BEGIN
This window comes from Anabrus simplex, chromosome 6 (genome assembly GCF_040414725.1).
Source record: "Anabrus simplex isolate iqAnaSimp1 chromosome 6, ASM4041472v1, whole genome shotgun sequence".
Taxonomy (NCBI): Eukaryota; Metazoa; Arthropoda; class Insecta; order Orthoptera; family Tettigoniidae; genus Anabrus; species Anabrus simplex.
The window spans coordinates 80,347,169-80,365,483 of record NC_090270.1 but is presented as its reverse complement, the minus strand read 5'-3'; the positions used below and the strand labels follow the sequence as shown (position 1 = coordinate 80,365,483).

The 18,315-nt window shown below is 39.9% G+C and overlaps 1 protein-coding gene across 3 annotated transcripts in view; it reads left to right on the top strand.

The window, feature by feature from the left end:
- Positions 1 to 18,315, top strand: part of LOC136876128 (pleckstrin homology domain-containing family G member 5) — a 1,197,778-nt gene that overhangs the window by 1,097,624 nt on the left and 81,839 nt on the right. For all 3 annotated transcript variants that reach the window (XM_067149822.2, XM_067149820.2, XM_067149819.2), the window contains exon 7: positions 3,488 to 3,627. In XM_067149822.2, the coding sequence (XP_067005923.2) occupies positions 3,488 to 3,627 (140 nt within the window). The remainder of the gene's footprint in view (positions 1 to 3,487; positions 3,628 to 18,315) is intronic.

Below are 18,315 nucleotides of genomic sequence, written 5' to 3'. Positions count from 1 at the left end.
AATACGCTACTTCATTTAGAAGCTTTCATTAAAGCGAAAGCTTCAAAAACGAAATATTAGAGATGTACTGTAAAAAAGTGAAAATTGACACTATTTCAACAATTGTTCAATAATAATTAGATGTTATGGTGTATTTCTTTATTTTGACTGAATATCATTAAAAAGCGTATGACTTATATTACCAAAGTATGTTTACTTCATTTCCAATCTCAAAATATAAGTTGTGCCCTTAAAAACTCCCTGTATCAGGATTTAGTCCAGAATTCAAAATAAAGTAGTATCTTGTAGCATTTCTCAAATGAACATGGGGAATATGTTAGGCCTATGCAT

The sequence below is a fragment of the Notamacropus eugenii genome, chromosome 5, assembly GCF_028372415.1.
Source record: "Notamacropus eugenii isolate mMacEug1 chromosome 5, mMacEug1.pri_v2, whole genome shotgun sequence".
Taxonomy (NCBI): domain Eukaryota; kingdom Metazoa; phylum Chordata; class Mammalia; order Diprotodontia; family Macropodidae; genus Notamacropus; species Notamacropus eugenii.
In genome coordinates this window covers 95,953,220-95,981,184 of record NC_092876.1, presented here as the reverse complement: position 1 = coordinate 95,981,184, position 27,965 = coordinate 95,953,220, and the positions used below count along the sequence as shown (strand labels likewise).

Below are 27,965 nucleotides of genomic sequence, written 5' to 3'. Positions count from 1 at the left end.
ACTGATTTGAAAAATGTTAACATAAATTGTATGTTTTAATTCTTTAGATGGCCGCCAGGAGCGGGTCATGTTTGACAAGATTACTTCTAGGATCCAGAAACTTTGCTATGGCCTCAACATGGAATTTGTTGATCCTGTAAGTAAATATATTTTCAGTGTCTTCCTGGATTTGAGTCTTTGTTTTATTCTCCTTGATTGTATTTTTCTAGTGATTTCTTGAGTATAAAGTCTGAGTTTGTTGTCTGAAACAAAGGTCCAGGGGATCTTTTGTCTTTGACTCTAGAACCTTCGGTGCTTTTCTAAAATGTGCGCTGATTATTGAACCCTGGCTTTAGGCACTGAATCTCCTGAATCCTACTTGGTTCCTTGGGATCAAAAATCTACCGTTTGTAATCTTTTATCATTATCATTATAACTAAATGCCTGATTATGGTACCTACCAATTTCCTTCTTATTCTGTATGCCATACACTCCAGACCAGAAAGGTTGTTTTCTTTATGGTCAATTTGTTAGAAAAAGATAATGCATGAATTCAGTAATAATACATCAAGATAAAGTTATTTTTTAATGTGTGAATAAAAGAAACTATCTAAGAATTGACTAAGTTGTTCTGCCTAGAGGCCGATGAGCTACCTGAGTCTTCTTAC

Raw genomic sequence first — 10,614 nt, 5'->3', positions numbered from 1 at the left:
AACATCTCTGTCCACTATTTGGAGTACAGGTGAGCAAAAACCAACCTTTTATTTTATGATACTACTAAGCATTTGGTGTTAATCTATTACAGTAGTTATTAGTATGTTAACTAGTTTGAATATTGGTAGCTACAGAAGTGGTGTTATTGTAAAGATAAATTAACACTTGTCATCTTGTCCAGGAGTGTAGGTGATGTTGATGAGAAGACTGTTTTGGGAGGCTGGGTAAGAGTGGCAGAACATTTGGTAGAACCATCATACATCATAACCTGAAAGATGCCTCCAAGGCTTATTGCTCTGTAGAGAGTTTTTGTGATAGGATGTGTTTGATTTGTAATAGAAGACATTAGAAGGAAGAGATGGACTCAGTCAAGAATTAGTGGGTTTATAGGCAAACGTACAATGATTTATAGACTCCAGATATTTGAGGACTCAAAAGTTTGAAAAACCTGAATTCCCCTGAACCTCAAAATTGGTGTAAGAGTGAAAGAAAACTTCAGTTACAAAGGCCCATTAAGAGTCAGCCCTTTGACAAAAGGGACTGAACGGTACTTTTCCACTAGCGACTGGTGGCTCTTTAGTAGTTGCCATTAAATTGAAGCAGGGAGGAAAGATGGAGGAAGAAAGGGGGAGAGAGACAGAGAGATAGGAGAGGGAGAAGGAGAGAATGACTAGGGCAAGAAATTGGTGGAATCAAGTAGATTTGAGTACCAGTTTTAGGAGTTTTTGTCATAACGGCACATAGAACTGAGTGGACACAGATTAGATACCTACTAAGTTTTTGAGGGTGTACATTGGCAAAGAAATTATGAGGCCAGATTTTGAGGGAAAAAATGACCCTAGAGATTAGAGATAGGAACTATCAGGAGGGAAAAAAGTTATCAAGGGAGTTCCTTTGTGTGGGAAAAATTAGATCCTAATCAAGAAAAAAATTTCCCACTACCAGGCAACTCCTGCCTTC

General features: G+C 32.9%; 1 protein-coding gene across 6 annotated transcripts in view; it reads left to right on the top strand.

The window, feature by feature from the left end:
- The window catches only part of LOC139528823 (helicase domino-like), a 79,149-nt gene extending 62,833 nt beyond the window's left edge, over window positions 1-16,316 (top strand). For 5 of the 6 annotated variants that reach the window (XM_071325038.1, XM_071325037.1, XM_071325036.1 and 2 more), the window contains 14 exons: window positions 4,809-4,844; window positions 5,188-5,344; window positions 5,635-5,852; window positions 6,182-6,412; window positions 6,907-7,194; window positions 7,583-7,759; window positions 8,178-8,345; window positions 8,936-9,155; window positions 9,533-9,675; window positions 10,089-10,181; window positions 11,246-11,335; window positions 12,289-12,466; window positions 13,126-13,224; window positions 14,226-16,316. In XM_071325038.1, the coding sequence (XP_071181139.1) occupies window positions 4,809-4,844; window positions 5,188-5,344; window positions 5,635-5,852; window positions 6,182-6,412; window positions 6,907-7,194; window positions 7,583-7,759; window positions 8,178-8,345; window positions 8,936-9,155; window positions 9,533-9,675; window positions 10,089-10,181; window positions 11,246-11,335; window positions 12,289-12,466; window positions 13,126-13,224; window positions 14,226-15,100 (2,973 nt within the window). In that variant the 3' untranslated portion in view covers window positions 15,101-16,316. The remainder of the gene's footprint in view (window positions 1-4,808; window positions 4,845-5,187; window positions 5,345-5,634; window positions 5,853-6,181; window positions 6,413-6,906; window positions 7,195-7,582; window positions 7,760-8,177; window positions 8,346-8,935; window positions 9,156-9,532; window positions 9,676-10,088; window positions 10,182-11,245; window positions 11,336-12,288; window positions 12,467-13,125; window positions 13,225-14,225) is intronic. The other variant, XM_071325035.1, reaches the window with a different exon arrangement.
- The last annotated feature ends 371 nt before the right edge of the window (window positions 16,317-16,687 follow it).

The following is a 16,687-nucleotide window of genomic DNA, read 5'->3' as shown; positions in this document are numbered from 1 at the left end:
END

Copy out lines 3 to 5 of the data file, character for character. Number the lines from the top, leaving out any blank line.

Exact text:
Taxonomy (NCBI): Eukaryota; Metazoa; Arthropoda; class Insecta; order Orthoptera; family Tettigoniidae; genus Anabrus; species Anabrus simplex.
The window spans coordinates 80,347,169-80,365,483 of record NC_090270.1 but is presented as its reverse complement, the minus strand read 5'-3'; the positions used below and the strand labels follow the sequence as shown (position 1 = coordinate 80,365,483).

The 18,315-nt window shown below is 39.9% G+C and overlaps 1 protein-coding gene across 3 annotated transcripts in view; it reads left to right on the top strand.